Egypt’s credit classification was raised to stable from negative by Fitch Ratings, which cited financial aid from the Persian Gulf and the country’s efforts to restore democratic rule.
Fitch affirmed Egypt’s long-term foreign-currency grade at B-, or six levels below investment grade, in line with the rating by Standard & Poor’s and Moody’s Investors Service. The yields on the nation’s benchmark 5.75 percent Eurobonds due in April 2020 were little changed at 6.7 percent as of 4:51 p.m. in London.
Gulf nations have pledged about $15 billion in financial aid for the country after political turmoil that toppled two presidents and five prime ministers in the space of three years hammered Egypt’s economy. Egypt’s military-backed interim government has been cracking down on the Muslim Brotherhood after the ouster of Islamist President Mohamed Morsi in July, calling the movement a terrorist group last month.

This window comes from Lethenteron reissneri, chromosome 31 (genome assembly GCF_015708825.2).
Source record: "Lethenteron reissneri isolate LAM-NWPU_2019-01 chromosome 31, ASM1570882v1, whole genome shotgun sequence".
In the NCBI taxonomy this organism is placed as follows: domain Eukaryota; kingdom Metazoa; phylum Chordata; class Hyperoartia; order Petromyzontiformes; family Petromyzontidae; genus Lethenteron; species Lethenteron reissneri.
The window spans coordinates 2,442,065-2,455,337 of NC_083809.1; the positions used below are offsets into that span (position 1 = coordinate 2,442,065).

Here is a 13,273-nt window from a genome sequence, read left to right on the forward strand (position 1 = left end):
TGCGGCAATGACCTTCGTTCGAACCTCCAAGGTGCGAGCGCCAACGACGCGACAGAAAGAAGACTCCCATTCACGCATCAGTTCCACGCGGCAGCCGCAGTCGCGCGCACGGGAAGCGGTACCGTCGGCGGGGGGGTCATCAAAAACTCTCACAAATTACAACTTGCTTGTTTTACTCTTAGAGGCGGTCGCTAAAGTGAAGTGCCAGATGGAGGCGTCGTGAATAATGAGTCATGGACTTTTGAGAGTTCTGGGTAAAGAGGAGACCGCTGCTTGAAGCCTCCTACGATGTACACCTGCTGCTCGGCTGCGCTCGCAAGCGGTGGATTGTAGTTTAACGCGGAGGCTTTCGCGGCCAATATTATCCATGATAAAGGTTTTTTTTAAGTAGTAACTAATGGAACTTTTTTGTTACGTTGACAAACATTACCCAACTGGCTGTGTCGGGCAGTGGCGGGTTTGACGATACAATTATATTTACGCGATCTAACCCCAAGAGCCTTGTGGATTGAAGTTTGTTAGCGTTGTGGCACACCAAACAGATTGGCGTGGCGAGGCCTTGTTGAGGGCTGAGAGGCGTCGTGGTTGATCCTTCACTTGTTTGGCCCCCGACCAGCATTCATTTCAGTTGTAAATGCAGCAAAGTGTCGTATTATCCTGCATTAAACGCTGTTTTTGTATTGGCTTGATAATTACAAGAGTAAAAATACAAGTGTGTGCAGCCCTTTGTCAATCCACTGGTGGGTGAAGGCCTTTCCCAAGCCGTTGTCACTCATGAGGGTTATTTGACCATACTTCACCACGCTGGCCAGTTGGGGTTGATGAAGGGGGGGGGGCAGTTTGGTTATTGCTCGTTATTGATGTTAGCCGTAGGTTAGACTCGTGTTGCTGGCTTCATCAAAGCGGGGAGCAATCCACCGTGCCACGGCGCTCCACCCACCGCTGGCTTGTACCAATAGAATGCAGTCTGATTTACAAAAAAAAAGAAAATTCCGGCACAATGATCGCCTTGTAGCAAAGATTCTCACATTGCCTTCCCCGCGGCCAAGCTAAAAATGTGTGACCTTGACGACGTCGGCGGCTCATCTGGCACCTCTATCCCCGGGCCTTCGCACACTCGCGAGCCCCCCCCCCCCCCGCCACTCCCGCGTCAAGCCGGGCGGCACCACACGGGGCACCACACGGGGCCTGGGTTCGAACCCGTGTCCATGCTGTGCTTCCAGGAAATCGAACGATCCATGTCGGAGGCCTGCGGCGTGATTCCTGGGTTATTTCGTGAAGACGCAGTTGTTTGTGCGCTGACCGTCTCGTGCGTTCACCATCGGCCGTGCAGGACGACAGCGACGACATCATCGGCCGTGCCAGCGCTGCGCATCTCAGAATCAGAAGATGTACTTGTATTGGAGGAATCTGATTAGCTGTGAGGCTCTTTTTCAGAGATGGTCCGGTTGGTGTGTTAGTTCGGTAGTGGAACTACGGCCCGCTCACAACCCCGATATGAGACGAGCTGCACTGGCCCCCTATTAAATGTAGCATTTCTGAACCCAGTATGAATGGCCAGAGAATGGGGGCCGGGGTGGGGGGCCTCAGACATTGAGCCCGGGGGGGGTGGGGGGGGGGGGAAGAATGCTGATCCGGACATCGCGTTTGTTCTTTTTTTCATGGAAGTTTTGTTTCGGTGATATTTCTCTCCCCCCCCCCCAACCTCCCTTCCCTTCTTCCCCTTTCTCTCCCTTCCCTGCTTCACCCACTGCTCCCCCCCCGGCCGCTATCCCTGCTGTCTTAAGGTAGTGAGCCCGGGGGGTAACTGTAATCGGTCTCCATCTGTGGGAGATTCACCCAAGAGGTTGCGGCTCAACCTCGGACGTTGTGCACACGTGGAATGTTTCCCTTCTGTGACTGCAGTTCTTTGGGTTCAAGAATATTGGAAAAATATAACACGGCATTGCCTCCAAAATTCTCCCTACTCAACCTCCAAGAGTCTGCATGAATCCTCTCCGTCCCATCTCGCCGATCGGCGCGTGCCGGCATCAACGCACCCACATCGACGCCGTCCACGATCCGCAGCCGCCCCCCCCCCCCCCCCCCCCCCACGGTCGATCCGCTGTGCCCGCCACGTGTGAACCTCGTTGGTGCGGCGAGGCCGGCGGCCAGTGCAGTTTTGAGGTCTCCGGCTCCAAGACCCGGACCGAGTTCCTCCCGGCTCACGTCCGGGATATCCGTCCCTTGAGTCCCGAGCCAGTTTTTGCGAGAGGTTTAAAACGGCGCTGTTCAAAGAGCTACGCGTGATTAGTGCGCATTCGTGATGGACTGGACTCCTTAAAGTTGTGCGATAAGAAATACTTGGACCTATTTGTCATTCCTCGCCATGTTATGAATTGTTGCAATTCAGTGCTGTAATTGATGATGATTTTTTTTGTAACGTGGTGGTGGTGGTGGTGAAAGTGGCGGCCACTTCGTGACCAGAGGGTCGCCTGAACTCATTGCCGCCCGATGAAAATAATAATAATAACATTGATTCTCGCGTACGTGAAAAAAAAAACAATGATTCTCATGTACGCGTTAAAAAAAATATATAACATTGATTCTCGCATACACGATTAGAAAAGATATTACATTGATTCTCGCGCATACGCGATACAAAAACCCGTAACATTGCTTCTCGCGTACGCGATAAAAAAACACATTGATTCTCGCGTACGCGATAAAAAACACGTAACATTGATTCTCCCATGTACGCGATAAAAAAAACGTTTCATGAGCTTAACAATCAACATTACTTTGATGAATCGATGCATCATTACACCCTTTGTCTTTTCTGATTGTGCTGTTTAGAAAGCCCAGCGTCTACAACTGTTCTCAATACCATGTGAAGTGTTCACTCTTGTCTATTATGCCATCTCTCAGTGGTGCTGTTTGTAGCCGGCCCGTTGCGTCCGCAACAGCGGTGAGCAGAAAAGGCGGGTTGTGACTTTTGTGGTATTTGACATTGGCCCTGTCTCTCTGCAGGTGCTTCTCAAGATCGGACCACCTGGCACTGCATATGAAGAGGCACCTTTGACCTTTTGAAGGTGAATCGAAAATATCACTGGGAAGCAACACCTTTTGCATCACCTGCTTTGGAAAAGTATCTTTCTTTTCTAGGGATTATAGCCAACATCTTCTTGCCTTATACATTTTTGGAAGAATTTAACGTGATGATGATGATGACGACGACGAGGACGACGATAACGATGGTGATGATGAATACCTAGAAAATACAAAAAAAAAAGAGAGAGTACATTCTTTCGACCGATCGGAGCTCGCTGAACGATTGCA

“Significant financial assistance from Kuwait, Saudi Arabia and the United Arab Emirates has eased the pressure on reserves, the exchange rate and the budget, and boosted business confidence,” Fitch said in a report today. “The political scene has been calmed through a tough crackdown on the Muslim Brotherhood and restrictions on protests.”
Growth in gross domestic product will accelerate to 3.2 percent in the fiscal year ending in June and to 3.8 percent next year, from 2.1 percent in 2013, according to the statement.
Nationwide clashes between police and supporters of Morsi left at least six people dead and 42 injured today, state-run Ahram Gate said, citing the Health Ministry. A referendum scheduled later this month is intended pave the way for elections and the restoration of democratic rule.